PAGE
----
Cecilia Garza wrote this article for YES! Magazine, a national, nonprofit media organization that fuses powerful ideas with practical actions.

ABOUT Cecilia Garza

Cecilia Garza is a regular writer for Yes! Magazine.

I don't shop at Walmart and I

I don't shop at Walmart and I am trying to get my husband on the bandwagon. I know they treat workers, especially women like second class citizens. If you want to get even more irate, watch the documentary on Walmart on They are predators and force the workers onto government assistance while they continue to net billions. I will pay more and drive farther so I don't have to support their disrespect for workers and the corporate greed of the Waltons. China workers are treated even worse. A manager in charge of the Mexico and Honduras operations went to Walmart about worker abuse and for his efforts, he was fired. The only reason Walmart continues to make billions is because consumers want cheap products. What happened to supporting our local economy and local businesses? Even though their prices are higher, I still shop them because they are my friends and neighbors and they put money back into the community. Walmart's charity amounts to crap. One year workers gave over $50 million dollars to help other employees in crisis such as storms, hurricanes, fires, etc. Guess how much Walmart gave? #$6,000. How noble of them? Thank you workers for standing up for your rights. You should be able to have benefits and support your family without having to go on public assistance. Keep up the good work and hopefully one day all workers will be union and they will be forced to treat employees with respect and dignity.

I believe $8/Hr starting pay

I believe $8/Hr starting pay might be considered fair, but I believe that anyone that has stuck out the first 6 months of on the job training should get a good raise, (Maybe to $9/Hr). Then anyone that has gone through the 1 year anniversary, should get another raise to say$9.50/Hr. Then when an employee has been with the company for 2 Yrs, they should be making at least $10.50/Hr. and $.75/Yr pay raise thereafter, such as after 3yrs=$$11.25, after 4yrs= $12./Hr, after 5yrs$12.75/Hr, after 6yrs=$13./Hr, after 7yrs=$13.75/Hr, after 8Yrs=$14.50/Hr. and the cost of living raise thereafter or approx. 3%. Seems fair to me. God Bless the Middle Class, and those striving to get into it.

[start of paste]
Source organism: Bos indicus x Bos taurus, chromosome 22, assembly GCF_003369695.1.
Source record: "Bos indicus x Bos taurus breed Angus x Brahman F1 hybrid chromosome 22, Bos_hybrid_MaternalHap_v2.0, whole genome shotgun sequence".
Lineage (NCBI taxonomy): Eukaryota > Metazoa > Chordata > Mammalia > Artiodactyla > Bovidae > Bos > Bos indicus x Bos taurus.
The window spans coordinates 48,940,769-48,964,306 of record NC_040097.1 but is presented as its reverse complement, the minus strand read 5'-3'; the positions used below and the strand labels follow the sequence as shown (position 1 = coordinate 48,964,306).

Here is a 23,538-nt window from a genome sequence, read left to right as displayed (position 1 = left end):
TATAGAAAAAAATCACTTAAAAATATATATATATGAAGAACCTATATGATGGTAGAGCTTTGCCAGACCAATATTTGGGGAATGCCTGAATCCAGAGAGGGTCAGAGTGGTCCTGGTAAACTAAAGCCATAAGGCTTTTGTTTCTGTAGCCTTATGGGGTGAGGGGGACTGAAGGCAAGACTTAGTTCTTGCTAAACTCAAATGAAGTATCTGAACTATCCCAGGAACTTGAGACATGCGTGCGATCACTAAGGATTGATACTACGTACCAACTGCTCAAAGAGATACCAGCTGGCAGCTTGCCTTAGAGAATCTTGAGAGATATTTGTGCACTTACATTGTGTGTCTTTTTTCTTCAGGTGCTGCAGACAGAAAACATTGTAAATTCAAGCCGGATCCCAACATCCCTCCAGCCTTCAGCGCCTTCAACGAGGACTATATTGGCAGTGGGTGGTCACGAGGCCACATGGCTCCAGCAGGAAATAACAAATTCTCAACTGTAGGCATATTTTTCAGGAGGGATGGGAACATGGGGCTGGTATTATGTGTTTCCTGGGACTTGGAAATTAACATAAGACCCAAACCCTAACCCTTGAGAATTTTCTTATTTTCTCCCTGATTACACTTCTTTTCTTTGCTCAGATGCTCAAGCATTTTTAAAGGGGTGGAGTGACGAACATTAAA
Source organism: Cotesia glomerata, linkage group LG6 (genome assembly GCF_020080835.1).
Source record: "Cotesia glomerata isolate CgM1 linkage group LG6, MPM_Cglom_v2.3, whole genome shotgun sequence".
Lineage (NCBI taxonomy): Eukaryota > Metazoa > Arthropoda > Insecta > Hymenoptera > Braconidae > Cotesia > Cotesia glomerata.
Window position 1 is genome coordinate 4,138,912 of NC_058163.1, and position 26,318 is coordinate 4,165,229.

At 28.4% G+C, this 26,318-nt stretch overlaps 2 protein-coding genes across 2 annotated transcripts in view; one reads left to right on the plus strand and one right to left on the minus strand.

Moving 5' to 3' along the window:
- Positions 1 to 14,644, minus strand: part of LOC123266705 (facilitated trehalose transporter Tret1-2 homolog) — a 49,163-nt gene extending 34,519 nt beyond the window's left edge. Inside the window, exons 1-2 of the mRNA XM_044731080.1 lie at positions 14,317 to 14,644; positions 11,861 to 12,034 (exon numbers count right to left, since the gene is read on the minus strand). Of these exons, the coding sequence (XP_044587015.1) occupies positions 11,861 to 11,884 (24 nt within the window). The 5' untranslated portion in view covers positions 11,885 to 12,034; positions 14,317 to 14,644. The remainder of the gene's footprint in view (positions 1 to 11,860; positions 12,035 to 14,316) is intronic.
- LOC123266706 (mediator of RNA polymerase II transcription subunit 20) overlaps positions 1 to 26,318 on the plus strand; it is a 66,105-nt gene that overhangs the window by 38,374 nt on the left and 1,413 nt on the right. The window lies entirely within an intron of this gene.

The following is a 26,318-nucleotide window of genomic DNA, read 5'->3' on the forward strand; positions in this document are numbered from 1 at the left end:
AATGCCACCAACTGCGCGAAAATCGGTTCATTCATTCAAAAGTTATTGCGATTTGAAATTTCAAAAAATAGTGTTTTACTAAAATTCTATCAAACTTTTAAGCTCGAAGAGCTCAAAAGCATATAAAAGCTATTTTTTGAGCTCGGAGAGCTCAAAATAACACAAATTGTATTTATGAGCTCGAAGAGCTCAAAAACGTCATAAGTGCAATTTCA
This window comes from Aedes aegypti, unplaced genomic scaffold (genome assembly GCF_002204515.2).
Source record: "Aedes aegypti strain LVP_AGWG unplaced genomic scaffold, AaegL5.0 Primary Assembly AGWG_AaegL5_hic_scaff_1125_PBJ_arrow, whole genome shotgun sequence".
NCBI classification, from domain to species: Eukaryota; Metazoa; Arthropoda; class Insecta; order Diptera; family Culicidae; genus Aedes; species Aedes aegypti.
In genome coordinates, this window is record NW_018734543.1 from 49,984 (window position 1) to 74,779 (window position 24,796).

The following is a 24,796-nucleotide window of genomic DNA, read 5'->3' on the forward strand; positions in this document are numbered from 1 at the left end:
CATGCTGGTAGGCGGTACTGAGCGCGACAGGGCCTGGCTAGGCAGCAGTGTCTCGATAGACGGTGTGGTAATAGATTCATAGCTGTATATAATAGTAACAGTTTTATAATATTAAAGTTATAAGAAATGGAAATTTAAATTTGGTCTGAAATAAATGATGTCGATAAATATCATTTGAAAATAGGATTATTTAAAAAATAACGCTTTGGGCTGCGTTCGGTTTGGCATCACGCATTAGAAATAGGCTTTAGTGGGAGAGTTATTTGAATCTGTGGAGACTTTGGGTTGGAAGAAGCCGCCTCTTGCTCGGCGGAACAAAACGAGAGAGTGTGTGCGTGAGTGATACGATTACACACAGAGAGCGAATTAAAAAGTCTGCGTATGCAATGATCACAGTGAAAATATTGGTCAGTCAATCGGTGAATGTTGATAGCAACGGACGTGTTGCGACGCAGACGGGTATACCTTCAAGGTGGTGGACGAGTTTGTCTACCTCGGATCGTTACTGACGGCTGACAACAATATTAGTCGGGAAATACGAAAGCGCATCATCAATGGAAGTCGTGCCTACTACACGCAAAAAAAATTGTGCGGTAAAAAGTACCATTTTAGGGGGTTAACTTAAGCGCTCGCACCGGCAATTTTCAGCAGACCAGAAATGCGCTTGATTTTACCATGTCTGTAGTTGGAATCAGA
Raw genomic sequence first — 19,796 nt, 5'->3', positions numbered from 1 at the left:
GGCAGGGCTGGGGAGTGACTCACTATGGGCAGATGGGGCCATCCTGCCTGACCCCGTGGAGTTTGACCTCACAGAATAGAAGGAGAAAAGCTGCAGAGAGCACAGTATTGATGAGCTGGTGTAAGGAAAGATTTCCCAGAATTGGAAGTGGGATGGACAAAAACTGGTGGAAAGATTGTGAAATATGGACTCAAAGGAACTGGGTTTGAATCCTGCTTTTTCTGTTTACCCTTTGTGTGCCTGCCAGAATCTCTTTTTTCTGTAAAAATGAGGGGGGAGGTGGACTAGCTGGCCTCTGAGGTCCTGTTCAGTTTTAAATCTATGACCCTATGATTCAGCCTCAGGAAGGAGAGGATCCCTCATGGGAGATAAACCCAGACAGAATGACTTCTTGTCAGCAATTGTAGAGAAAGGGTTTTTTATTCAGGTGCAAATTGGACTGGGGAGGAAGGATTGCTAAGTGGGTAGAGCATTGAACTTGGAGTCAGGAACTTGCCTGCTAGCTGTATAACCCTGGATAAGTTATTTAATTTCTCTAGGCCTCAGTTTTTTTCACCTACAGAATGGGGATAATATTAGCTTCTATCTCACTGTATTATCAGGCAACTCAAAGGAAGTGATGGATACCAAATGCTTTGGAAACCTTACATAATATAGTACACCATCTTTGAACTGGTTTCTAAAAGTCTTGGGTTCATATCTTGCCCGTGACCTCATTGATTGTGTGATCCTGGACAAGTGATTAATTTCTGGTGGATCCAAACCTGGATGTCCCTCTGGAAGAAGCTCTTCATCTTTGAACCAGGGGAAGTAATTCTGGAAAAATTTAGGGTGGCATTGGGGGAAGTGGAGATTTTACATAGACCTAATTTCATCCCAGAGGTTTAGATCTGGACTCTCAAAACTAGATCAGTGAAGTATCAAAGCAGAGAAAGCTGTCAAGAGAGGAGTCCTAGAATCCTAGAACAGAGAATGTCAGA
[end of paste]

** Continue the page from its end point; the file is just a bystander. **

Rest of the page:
This is why I shop at

This is why I shop at Dominick's or Jewel, both UFCW chains. Never had a problem with their prices, either.

Is nothing sacred? Last

Is nothing sacred? Last night and today proved the holidays have slipped away from the general public and been completely bastardized by Big Business. The traditional meaning of Thanksgiving and Christmas both have been diluted by mass consumerism. Read more about the War on the Holidays and American Values being waged from the buildings of Wall Street at where one Turkey gets his revenge for encroaching on Thanksgiving this year!

I'll shop at WalMart when I

I'll shop at WalMart when I can feel comfortable in their stores.

I see a number of people are

I see a number of people are saying, "don't but at Walmart," and I assume that people who say that have realistic alternatives. I live in a small city in southern NM. When I moved here, there was an Albertson's, and though their prices weren't the cheapest, I shopped there because I didn't want to buy at Walmart. (When I lived in Santa Fe for 30 years I had several alternatives, so didn't shop at Walmart more than once or twice in a whole year.) Now there are only two remaining food stores in town, the Walmart Super Center and a Lowe's store, which doesn't carry some of the organic products that I can buy, believe it or not, at Walmart. And the prices of everything else is about the same, but frankly, sometimes the produce at Walmart is in much better shape than what I can find at Lowe's. In addition, I live on the southern outskirts of the city, and the Lowe's is on the north side. So, does anyone think I'm going to drive 16+ miles further just to get a couple of gallons of Silk Soymilk?

Believe it or not, Walmart does carry some organic items. When I lived in Santa Fe, I usually bought at Wild Oats. I don't have that option now. When I have business in the city, or on the north side, then I stop at Lowe's to buy some items, but I buy at Walmart because it's the only practical alternative for me. I'm retired, and live on a fixed income of a pension and SS, so I can't afford to waste a lot of money on gas just to avoid shopping at Walmart.

Unfortunately, this is happening in many small cities and towns across the country. Walmart moves in, wipes out the competition till there's few choices about where to shop.

If you live in an area where you have choices, or you have unlimited income and can travel from city to city to do your shopping, bully for you. But don't just tell people to stop buying at Walmart, because most of us who shop there do so because it's either the only choice, or because it would cost too much to travel out of our way to shop somewhere else. We all know what Walmart stands for - unlimited greed among those at top - but we have to live within our own budgets too.

@ Mr Reality I assume you're

@ Mr Reality I assume you're a walmut company shill.

If the poverty level is so

If the poverty level is so important then why doesn't the government increase minimum wage? oh yea all the prices would go up and it would make the increase irrelevant, and then there would be less to give to someone that isn't at minimum wage that has been around for a few years... hmmm. what to do? not too mention the middle class can't afford higher prices as it is....
In a competitive environment Walmart isn't going to increase wages if other retailers don't.
I know many people that work for Walmart and they get pay increases every year.
If walmart isn't breaking any laws then how can we complain?
The walmart in my town has been around for about 18 years and the small business's are doing just fine, actually even better than before... because the store actually helps keep money in the area and attracts people outside our city and local people make less trips to larger city centres...
I'm tired of walmart being blamed for being good at what we all love so much... capitalism(the american dream on steroids)